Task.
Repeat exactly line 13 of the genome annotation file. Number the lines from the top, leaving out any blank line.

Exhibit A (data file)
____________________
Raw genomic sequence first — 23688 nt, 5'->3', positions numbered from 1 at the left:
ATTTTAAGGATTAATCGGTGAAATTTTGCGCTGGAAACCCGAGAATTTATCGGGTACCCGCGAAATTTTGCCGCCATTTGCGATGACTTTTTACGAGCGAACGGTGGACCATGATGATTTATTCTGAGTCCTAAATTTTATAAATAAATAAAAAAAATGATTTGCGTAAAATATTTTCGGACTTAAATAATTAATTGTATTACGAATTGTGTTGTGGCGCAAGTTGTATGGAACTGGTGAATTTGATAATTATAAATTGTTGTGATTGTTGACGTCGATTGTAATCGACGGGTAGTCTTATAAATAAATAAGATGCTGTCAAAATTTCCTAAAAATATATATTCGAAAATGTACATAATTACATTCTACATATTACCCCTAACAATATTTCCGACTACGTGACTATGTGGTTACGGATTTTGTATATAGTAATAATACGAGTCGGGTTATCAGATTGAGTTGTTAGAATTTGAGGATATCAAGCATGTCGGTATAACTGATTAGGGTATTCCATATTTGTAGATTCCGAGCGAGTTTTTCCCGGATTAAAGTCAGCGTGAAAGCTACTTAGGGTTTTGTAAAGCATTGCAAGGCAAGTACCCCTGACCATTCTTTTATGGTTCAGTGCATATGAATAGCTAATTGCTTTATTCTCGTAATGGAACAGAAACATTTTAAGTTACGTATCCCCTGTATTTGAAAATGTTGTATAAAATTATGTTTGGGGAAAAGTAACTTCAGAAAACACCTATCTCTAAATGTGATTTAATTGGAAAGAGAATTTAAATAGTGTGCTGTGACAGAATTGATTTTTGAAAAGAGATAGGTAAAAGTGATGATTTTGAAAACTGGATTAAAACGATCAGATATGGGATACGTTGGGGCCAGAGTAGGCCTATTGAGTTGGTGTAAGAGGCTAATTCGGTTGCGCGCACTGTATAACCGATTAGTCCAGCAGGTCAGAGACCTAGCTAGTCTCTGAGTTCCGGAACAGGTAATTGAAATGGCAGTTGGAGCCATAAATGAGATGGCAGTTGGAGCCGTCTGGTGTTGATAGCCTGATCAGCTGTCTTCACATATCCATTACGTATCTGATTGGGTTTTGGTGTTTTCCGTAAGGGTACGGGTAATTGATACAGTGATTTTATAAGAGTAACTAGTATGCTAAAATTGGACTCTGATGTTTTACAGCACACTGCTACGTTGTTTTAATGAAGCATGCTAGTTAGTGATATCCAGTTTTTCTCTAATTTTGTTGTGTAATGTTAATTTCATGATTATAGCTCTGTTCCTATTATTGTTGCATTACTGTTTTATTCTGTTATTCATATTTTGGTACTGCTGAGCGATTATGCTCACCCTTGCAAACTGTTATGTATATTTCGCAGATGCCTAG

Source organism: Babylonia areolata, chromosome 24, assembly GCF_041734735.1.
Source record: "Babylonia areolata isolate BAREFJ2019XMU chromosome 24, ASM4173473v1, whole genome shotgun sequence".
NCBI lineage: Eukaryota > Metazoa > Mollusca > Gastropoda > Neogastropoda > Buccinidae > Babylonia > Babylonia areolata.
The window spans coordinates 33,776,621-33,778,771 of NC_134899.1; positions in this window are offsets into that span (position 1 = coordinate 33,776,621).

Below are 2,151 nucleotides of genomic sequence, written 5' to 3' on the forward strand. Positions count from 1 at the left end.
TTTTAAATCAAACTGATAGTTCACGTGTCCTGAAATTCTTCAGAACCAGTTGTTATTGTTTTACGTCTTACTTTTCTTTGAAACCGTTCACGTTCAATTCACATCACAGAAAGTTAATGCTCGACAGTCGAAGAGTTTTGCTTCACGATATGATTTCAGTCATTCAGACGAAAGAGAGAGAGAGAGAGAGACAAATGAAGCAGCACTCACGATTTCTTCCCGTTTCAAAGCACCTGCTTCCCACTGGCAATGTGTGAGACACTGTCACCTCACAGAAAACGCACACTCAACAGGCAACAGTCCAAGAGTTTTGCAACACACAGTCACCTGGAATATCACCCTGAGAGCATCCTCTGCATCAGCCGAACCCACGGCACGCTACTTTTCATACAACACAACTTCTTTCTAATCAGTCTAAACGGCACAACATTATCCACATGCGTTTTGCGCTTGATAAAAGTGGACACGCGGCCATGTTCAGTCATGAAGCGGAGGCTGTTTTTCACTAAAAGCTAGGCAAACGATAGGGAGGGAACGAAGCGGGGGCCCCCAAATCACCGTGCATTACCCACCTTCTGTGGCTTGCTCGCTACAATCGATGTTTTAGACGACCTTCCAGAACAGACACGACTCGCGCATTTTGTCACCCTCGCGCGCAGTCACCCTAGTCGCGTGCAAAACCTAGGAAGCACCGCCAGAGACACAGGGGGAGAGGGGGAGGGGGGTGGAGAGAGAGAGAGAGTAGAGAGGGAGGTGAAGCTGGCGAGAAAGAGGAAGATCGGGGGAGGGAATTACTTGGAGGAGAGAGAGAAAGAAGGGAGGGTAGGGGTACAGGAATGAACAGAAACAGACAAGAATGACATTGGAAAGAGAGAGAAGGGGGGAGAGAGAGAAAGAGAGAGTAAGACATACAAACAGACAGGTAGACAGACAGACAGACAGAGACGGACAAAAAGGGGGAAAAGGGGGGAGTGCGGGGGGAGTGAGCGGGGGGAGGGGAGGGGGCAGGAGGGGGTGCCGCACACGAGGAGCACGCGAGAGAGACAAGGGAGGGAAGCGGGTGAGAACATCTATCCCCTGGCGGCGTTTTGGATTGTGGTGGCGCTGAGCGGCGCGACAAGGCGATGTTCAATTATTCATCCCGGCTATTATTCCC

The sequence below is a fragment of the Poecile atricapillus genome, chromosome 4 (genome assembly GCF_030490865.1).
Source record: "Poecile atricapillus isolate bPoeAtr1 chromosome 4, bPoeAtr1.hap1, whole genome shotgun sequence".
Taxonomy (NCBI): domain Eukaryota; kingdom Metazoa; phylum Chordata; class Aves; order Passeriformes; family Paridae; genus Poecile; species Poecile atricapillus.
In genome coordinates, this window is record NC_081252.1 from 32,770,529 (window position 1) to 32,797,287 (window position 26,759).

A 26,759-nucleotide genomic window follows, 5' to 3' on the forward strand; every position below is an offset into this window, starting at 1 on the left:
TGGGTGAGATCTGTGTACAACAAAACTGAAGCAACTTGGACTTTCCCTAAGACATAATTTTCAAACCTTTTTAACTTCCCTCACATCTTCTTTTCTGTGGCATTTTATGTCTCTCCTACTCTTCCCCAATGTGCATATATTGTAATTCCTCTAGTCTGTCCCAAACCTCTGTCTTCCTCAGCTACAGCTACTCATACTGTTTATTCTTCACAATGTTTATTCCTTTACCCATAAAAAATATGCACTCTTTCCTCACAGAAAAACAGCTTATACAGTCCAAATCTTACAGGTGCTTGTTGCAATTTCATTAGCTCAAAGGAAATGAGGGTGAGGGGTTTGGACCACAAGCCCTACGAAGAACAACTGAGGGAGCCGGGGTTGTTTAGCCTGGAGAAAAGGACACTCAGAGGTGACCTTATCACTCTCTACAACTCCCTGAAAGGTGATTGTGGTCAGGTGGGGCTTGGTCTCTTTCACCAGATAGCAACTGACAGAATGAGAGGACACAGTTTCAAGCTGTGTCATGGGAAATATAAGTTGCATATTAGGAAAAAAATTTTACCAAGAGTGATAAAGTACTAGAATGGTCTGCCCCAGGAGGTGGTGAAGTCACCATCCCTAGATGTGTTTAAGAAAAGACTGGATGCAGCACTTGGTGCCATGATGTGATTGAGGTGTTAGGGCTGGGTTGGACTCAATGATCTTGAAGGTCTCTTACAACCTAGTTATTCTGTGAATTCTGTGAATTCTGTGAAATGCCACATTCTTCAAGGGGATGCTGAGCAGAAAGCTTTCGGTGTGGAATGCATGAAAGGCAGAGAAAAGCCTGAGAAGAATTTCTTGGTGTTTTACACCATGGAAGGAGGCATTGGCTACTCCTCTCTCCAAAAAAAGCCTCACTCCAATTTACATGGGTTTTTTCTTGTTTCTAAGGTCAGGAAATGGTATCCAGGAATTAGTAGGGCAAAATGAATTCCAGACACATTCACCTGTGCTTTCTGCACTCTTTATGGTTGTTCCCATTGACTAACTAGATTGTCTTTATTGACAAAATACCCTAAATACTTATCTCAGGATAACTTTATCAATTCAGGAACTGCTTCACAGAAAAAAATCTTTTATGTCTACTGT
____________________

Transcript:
A 26,759-nucleotide genomic window follows, 5' to 3' on the forward strand; every position below is an offset into this window, starting at 1 on the left: